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How to Make Drug Prices Fair to U.S. Consumers

A "best price" clause would make Europeans and their national health-care systems pay their fair share.
Nothing fair about it.

Nothing fair about it.

Photographer: Tim Boyle/Getty Images

Americans pay far more for branded prescription drugs than people in any other developed nation, exactly the kind of bad deal that President-elect Donald Trump decried repeatedly in his campaign. The U.S. was reminded of this outrage in September when it learned that drugmaker Mylan NV has been charging Americans more than $600 for its EpiPen two-pack while selling it for only $69 in the U.K.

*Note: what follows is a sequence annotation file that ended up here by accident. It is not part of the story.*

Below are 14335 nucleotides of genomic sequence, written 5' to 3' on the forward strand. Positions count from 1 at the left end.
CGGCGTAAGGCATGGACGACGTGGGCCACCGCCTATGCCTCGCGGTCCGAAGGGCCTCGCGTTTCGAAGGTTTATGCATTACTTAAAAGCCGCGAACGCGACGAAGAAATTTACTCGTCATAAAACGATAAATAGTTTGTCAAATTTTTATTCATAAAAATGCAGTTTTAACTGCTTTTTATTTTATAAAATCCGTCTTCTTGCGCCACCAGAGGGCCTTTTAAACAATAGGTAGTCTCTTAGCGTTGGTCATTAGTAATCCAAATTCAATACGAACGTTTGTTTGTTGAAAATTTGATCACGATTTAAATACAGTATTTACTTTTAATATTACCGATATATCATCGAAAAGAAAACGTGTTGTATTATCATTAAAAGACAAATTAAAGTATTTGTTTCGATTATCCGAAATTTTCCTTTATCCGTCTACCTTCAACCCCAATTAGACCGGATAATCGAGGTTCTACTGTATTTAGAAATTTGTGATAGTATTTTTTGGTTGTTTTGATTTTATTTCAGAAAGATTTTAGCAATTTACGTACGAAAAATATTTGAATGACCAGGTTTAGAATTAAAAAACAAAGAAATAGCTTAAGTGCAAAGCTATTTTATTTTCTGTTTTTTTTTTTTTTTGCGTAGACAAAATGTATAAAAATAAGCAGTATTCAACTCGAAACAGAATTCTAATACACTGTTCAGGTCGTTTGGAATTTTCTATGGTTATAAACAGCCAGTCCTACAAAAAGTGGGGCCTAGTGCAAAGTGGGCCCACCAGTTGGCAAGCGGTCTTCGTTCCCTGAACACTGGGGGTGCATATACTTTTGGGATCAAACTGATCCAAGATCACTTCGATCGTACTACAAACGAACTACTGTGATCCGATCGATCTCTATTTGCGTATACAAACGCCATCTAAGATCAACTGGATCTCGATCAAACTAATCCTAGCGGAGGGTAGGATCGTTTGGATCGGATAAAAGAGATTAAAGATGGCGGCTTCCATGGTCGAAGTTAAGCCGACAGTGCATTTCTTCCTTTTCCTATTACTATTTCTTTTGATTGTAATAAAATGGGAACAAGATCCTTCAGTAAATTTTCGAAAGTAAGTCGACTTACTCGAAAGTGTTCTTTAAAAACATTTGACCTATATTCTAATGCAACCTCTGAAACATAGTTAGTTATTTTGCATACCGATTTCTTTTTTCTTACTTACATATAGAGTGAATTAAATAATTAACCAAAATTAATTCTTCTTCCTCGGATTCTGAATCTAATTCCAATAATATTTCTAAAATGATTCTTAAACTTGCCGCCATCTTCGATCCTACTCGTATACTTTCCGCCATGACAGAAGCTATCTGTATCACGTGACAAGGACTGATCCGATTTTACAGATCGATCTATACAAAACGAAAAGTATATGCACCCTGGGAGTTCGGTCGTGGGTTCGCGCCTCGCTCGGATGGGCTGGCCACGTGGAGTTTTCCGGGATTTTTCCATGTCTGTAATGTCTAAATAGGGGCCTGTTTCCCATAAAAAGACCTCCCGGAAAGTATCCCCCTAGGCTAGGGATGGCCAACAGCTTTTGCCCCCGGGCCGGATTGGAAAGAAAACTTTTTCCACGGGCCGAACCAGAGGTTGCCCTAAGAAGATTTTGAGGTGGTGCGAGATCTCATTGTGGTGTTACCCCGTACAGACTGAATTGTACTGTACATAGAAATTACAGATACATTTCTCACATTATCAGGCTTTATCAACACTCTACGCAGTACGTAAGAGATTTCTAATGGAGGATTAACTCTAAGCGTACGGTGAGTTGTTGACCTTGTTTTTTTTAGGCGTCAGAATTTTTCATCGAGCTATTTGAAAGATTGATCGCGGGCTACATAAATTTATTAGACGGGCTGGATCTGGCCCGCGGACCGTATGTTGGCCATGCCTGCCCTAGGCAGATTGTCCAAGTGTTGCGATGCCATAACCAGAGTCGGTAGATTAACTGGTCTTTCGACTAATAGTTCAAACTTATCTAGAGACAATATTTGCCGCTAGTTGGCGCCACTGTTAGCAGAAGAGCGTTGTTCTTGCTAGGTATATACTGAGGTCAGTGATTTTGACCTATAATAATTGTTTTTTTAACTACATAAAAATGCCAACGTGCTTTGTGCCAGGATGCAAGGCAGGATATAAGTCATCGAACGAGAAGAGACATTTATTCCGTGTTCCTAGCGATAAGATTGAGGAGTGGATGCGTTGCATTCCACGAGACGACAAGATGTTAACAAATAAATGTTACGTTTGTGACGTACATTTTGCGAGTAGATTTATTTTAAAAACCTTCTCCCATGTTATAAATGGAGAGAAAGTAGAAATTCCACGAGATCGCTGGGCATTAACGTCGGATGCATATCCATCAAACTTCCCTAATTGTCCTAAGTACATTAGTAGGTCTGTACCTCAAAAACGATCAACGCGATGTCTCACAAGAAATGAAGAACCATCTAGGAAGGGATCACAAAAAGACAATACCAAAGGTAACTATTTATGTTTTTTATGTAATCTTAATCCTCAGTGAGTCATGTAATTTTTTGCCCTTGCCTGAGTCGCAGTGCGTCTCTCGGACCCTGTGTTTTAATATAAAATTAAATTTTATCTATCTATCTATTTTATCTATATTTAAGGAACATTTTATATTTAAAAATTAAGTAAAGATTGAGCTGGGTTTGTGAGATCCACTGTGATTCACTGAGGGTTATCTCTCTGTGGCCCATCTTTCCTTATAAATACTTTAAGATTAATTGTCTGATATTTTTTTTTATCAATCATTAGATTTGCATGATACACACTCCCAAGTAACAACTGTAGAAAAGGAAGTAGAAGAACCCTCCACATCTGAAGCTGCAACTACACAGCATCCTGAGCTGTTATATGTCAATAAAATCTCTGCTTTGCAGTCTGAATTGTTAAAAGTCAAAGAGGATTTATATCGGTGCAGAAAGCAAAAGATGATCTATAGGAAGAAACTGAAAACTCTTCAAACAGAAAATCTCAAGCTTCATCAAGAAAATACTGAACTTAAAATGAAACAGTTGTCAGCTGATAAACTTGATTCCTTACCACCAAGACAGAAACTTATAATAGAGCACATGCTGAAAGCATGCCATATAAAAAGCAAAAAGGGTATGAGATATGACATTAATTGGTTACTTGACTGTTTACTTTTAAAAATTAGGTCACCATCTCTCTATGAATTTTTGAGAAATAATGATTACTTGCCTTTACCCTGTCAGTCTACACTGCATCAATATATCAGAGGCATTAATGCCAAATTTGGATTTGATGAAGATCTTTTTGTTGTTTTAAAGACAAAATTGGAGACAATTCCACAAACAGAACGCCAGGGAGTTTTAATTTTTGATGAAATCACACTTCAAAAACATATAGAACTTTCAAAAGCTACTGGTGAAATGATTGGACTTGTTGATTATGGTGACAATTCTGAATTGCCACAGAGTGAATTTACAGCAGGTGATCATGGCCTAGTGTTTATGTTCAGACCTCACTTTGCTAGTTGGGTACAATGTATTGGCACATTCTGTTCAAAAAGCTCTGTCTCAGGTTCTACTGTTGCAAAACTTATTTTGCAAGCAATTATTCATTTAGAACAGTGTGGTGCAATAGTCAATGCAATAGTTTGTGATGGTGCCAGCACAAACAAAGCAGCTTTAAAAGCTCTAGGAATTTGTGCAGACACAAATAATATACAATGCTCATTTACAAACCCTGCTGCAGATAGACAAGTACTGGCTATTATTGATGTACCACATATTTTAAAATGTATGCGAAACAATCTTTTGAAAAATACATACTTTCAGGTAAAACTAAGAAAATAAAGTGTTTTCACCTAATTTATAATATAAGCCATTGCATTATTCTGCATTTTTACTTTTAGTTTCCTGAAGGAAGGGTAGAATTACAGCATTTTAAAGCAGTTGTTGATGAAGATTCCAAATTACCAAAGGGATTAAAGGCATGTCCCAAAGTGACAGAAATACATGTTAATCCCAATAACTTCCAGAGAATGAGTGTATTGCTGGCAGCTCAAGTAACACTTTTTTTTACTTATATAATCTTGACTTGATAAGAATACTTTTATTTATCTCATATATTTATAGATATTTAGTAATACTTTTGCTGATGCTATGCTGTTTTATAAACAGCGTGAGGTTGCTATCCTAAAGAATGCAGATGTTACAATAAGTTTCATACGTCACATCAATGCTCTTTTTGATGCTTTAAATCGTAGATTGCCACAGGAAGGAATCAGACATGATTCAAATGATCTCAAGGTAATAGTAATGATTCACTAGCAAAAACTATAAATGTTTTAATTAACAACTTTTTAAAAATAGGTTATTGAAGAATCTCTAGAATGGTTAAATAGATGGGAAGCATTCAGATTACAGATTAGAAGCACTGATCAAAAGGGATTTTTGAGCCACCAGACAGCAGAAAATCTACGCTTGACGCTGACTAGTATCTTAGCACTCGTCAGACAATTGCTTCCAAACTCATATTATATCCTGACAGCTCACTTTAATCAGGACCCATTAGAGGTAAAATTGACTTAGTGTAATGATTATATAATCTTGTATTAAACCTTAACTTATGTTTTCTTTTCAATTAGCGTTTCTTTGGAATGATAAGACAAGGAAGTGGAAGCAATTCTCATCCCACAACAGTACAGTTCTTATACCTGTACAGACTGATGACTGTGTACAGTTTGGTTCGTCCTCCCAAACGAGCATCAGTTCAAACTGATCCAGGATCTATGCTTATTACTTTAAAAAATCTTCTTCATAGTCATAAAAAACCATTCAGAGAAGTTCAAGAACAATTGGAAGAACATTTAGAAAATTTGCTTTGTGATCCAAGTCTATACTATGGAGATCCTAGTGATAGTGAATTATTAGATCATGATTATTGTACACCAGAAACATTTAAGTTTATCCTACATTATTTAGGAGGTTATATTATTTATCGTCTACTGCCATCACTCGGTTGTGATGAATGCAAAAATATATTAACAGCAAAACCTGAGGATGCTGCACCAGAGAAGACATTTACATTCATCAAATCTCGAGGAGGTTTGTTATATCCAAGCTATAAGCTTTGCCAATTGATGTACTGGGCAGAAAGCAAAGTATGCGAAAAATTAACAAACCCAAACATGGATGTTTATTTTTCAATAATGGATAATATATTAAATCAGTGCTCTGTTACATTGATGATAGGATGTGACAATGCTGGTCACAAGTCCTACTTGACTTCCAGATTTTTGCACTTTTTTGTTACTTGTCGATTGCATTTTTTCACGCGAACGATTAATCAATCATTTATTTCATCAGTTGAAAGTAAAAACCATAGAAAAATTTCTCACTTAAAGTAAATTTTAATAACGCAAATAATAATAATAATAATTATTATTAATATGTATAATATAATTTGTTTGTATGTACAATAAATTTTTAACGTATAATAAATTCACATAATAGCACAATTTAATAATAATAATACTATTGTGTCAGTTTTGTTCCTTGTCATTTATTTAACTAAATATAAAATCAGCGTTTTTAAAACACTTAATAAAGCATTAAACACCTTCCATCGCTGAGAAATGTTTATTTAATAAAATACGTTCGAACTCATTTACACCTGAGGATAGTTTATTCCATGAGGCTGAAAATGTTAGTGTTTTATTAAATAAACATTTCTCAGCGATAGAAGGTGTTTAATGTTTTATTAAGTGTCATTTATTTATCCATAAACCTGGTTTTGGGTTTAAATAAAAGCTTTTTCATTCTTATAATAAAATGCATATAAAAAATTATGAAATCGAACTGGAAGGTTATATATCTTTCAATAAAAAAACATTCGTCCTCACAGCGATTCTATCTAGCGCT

Why does this kind of inequality persist? The main reason is that, by law, Medicare and Medicaid cannot use their volume purchasing power to negotiate lower prices, as do health agencies in virtually all other developed nations.